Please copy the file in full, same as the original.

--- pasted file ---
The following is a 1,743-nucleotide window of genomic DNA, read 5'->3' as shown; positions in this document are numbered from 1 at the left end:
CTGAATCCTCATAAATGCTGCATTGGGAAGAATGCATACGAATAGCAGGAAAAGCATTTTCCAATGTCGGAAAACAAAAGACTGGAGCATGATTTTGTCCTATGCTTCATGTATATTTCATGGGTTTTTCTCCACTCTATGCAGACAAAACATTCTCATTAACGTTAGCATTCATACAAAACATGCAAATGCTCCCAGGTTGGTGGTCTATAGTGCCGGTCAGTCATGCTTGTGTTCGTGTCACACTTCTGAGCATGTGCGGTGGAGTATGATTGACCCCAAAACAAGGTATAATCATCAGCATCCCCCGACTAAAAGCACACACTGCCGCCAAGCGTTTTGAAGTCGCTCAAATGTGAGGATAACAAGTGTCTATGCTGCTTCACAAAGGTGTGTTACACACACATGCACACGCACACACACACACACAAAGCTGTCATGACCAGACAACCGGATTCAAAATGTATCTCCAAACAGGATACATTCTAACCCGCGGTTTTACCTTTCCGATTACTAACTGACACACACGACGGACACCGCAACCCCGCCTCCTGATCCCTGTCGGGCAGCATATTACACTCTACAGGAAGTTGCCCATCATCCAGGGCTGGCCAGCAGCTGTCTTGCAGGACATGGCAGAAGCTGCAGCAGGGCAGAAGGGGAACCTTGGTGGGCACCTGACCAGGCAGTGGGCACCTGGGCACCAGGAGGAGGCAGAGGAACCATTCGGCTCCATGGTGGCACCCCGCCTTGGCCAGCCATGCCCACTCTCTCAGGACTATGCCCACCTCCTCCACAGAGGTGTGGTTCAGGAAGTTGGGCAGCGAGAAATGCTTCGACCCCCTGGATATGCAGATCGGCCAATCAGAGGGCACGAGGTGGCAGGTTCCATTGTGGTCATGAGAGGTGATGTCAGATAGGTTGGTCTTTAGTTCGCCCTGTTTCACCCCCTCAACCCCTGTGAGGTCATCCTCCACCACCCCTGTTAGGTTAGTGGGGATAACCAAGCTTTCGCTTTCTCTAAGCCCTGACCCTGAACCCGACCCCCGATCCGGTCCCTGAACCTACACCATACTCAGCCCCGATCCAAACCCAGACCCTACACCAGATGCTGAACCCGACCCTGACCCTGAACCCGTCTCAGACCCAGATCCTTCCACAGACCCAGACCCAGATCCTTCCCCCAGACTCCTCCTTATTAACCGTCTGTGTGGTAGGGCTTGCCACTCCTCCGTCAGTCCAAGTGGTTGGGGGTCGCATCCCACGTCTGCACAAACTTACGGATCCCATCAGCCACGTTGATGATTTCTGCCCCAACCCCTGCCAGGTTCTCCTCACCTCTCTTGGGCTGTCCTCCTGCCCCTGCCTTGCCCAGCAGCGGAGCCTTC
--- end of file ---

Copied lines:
The following is a 1,743-nucleotide window of genomic DNA, read 5'->3' as shown; positions in this document are numbered from 1 at the left end:
CTGAATCCTCATAAATGCTGCATTGGGAAGAATGCATACGAATAGCAGGAAAAGCATTTTCCAATGTCGGAAAACAAAAGACTGGAGCATGATTTTGTCCTATGCTTCATGTATATTTCATGGGTTTTTCTCCACTCTATGCAGACAAAACATTCTCATTAACGTTAGCATTCATACAAAACATGCAAATGCTCCCAGGTTGGTGGTCTATAGTGCCGGTCAGTCATGCTTGTGTTCGTGTCACACTTCTGAGCATGTGCGGTGGAGTATGATTGACCCCAAAACAAGGTATAATCATCAGCATCCCCCGACTAAAAGCACACACTGCCGCCAAGCGTTTTGAAGTCGCTCAAATGTGAGGATAACAAGTGTCTATGCTGCTTCACAAAGGTGTGTTACACACACATGCACACGCACACACACACACACAAAGCTGTCATGACCAGACAACCGGATTCAAAATGTATCTCCAAACAGGATACATTCTAACCCGCGGTTTTACCTTTCCGATTACTAACTGACACACACGACGGACACCGCAACCCCGCCTCCTGATCCCTGTCGGGCAGCATATTACACTCTACAGGAAGTTGCCCATCATCCAGGGCTGGCCAGCAGCTGTCTTGCAGGACATGGCAGAAGCTGCAGCAGGGCAGAAGGGGAACCTTGGTGGGCACCTGACCAGGCAGTGGGCACCTGGGCACCAGGAGGAGGCAGAGGAACCATTCGGCTCCATGGTGGCACCCCGCCTTGGCCAGCCATGCCCACTCTCTCAGGACTATGCCCACCTCCTCCACAGAGGTGTGGTTCAGGAAGTTGGGCAGCGAGAAATGCTTCGACCCCCTGGATATGCAGATCGGCCAATCAGAGGGCACGAGGTGGCAGGTTCCATTGTGGTCATGAGAGGTGATGTCAGATAGGTTGGTCTTTAGTTCGCCCTGTTTCACCCCCTCAACCCCTGTGAGGTCATCCTCCACCACCCCTGTTAGGTTAGTGGGGATAACCAAGCTTTCGCTTTCTCTAAGCCCTGACCCTGAACCCGACCCCCGATCCGGTCCCTGAACCTACACCATACTCAGCCCCGATCCAAACCCAGACCCTACACCAGATGCTGAACCCGACCCTGACCCTGAACCCGTCTCAGACCCAGATCCTTCCACAGACCCAGACCCAGATCCTTCCCCCAGACTCCTCCTTATTAACCGTCTGTGTGGTAGGGCTTGCCACTCCTCCGTCAGTCCAAGTGGTTGGGGGTCGCATCCCACGTCTGCACAAACTTACGGATCCCATCAGCCACGTTGATGATTTCTGCCCCAACCCCTGCCAGGTTCTCCTCACCTCTCTTGGGCTGTCCTCCTGCCCCTGCCTTGCCCAGCAGCGGAGCCTTC